Blade Runner (1982) has gotten a sequel. Anyone who has seen Ridley Scott’s film is probably wondering why or even how a sequel could have been made. Oddly, Blade Runner 2049 (2017) does work as a sequel, surprisingly so in many respects, though what problems it runs into stem what seem to be the portions of the narrative designed to launch a franchise off of this film, presumably with a focus on the Ryan Gosling character K/Joe.
What works in the film is its pacing. Director Denis Villeneuve’s direction allows a lot of time for the characters to just exist in a space. This tactic not only serves to permit the audience time to invest in the humanity of a character (and thus play into one of the central themes of the film), but also gives the audience a chance to immerse themselves in the world of the film with all of its grandiose science fiction imagery. Regretfully, and I am unsure who is responsible for this, there is a good deal of replaying previous scenes and previously heard dialogue in voice over that creates a series of flashbacks which give the impression that the filmmakers do not trust or even believe in the intelligence of their audience. The character of Joi (Ana de Armas), Ryan Gosling’s hologram girlfriend, is also enlisted to articulate K/Joe’s character subtext in just as many scenes. Together, these two tactics successfully subvert Villeneuve’s pacing, betraying the aesthetic he is clearly trying to preserve from Scott’s Blade Runner for his sequel.
Joi, though often just a device for exposition, does feature centrally in the most provocative and, I think, successful sequence of Blade Runner 2049; the sex scene. This scene realizes, visually, more concepts and motifs inherent not only in the works of Philip K. Dick (whose novel inspired the first Blade Runner film), but science fiction in general than the entirety of the rest of the picture. Here, Joi has hired, though it is unclear how a hologram can do so, a hooker named Mariette (Mackenzie Davis) to be an avatar of sorts to enable Joi to approximate intercourse with Gosling’s K/Joe. Visually, the double exposure effect of Joi and Mariette competing to inhabit the same female form is astonishing. The fact that their forms are, in effect, interchangeable as sexual objects speaks volumes to the commodification of the female form in cinema and society. This is taken further within the overall conception of Blade Runner 2049 by the fact that neither K/Joe nor Mariette are human in the traditional biological sense. Thus the entire exchange between the three characters is an act of artificial approximation whose very impulse is at work today in online avatar communities and dating sites. One could also assume that Joi, given the evidence provided later in the film, is mass-produced while K/Joe and Mariette each represent a singular production, thus reflecting the precarious assumptions we as a society make about ourselves as individuals in terms of our uniqueness, importance, and our sense of entitlement.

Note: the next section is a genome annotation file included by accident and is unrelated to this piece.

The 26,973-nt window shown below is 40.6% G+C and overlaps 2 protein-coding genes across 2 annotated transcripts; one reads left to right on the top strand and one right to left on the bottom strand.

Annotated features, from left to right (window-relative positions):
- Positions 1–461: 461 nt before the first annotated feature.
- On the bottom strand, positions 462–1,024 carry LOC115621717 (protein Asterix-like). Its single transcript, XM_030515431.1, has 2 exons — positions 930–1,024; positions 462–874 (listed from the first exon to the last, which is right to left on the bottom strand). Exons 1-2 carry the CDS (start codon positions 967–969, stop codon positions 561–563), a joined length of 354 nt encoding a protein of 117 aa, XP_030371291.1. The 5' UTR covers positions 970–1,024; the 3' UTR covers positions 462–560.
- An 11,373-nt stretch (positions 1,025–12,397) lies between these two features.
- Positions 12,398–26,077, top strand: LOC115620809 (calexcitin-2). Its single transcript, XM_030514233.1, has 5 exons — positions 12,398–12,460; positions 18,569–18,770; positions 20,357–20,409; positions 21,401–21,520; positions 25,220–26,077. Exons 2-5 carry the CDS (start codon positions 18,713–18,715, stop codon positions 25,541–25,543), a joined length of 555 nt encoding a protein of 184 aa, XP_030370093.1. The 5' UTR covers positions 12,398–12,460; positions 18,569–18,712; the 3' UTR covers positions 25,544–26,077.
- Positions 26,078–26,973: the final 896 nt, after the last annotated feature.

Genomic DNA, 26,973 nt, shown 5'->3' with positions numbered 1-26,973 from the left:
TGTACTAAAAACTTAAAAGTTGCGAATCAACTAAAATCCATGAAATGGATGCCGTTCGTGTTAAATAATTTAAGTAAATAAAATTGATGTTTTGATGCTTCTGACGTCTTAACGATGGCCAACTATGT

The worst parts of Blade Runner 2049 are those which ignore, or should I say that they do not even pretend to address, the philosophical questions investigated by the scene described above. These scenes favor instead genre mechanics whose familiarity to the audience and whose use as signifiers do little else than to suggest that another Blade Runner film will be in the works shortly. Of course these are the scenes of the “replicant resistance”. Villeneuve’s blocking during the scene in which the “resistance” is introduced has been so overdone, is so old hat, that it bordered on the comical. Upon reflecting on this subplot, which seems like it was shoehorned in, I couldn’t help but feel that Paul Verhoeven’s classic Total Recall (1990) had somehow snuck into Blade Runner 2049 to create a terrifying Philip K. Dick narrative fusion.
The real question that Blade Runner 2049 asks despite its success as a sequel film, and it has nothing to do with science fiction, is: what is the necessity of the sequel? Could Hampton Fancher and Michael Green have written this film without mentioning blade runners at all? Does Ryan Gosling need Harrison Ford as a sidekick to attract an audience? The answer is simple: Blade Runner 2049 does not need to be a Blade Runner sequel for any other reason than to exist.